I tried to install the Eclipse IDE and arduino this way:

sudo apt-get update
sudo apt-get install arduino
sudo apt-get install eclipse

But come the version Eclipse 3.8 and the Arduino IDE 1.0.3 and not the latest versions. Would specify which version of the program when I use apt-get install?


Your command to apt-get update will refresh the package list with the latest available in the Ubuntu distro that you are using (I'm assuming your on 13.04 or 12.04.3 right?). If your are curious about what version apt-get will install, use the following:

sudo apt-cache show arduino


sudo apt-cache show eclipse

It will produce the following output:

Package: eclipse Priority: optional Section: universe/devel Installed-Size: 121 Maintainer: Ubuntu Developers Original-Maintainer: Debian Orbital Alignment Team Architecture: all Version: 3.8.1-1ubuntu1 Depends: eclipse-jdt (>= 3.8.1-1ubuntu1), eclipse-pde (>= 3.8.1-1ubuntu1) Filename: pool/universe/e/eclipse/eclipse_3.8.1-1ubuntu1_all.deb ...

Trust this helps!

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  • More information on check versions and other great things you can do with apt and dpkg can be found here: newbiedoc.sourceforge.net/tutorials/apt-get-intro/info.html.en – Mordoc Aug 30 '13 at 14:18
  • Ok my ubuntu is 13.04. Your answers helped me, but I think I'll download the Arduino IDE and eclipse direct from their website. Thanks to everyone for the responses. – Patterson Aug 30 '13 at 14:38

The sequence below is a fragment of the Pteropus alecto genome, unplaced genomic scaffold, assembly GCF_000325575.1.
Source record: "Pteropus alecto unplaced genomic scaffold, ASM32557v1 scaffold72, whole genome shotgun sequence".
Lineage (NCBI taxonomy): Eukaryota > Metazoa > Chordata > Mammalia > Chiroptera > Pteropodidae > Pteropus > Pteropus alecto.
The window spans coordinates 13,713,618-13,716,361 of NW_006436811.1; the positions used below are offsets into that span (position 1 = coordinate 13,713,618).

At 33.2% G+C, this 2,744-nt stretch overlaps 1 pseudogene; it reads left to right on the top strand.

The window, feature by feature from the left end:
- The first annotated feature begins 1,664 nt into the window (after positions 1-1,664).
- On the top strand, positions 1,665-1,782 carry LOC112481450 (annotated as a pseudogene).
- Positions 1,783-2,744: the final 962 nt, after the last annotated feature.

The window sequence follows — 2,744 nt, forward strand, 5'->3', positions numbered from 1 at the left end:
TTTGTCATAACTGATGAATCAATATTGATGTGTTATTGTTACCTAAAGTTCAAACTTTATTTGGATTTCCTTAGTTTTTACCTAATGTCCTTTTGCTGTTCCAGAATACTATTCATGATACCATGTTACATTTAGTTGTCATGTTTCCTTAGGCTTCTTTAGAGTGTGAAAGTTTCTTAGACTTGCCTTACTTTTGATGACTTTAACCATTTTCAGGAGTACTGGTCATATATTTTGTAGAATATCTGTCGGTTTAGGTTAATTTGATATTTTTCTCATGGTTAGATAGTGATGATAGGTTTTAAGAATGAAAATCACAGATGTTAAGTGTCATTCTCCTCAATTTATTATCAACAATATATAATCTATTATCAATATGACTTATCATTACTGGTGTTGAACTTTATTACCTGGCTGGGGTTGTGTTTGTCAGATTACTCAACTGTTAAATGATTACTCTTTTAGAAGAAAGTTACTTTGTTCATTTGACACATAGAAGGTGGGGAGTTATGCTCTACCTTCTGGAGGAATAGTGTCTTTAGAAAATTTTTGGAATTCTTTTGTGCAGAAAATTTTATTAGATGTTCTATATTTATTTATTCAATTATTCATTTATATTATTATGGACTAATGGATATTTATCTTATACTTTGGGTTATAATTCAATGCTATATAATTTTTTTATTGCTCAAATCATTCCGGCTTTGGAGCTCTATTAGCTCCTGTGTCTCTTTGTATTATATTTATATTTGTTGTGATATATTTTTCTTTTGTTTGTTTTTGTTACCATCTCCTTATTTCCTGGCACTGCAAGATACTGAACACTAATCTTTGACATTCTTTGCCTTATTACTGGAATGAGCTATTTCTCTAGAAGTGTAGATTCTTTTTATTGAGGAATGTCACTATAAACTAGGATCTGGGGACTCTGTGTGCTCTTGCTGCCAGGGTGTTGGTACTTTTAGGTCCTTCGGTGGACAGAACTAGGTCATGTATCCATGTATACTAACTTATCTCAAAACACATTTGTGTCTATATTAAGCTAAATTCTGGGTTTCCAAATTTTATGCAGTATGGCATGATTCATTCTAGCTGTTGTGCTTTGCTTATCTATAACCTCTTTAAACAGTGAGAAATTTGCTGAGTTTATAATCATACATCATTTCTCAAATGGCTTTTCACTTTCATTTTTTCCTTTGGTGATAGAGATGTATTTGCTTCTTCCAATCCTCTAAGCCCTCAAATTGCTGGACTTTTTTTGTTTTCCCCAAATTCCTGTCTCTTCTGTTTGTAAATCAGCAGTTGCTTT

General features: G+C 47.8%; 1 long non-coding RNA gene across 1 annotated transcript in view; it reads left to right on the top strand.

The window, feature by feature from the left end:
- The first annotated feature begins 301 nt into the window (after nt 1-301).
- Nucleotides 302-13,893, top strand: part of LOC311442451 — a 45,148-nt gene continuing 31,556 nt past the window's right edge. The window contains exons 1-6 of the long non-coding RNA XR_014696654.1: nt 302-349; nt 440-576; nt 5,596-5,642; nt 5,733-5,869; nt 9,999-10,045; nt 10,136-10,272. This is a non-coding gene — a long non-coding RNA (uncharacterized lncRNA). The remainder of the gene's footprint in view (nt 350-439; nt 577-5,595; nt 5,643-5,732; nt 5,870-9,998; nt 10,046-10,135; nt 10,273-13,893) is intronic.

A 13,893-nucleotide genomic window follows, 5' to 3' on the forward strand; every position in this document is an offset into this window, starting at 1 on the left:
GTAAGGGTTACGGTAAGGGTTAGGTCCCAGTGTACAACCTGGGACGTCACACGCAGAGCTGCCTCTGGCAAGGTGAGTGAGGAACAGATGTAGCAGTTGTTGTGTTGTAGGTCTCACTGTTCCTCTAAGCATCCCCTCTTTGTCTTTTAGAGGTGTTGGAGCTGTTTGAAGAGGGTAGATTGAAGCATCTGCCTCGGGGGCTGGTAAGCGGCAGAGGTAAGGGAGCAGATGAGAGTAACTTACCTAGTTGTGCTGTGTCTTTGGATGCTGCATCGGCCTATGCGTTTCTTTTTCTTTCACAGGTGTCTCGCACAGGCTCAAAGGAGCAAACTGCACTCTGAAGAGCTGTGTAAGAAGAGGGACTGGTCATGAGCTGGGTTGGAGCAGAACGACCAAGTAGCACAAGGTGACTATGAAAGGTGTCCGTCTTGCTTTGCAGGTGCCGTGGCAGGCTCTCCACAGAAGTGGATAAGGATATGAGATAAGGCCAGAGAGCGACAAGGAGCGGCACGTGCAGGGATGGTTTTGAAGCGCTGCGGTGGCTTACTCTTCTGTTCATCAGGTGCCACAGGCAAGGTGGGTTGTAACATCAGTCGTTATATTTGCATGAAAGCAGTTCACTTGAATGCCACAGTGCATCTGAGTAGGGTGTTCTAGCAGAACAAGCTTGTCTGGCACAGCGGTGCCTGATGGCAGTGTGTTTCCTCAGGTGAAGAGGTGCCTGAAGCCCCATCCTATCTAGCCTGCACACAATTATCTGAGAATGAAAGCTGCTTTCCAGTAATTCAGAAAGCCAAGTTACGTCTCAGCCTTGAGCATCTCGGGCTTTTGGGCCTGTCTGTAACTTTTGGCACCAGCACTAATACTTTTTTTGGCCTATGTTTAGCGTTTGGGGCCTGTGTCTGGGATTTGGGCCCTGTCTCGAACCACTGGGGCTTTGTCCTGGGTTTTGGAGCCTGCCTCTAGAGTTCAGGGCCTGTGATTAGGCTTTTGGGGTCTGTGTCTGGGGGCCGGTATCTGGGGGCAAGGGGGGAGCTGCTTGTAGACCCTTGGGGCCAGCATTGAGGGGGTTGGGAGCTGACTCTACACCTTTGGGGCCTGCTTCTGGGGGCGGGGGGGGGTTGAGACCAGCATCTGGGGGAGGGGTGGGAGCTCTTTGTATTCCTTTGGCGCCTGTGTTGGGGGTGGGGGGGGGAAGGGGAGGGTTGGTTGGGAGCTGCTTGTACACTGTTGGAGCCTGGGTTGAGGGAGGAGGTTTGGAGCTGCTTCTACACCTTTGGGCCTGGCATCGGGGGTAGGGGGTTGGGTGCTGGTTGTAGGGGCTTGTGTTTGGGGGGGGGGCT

Packages in the official Ubuntu repositories are not always the current release versions from the developers. If the developers have their own repository you can always add that repository to your software sources and apt will pull the current version from there. Otherwise you will have to download the current version from the developer source and follow their directions for installing.

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That's the way you get the latest version of a package. What happens is that Eclipse 3.8 is the latest version available from the repos, in this case universe. Many software projects do not maintain packages for Ubuntu and you end up relying on voluntaries for the job. Eclipse is one of such cases and is usually lagging a good deal from the official release.

Since Eclipse itself provides automatic updates for its packages and interface you may opt for installing it manually.

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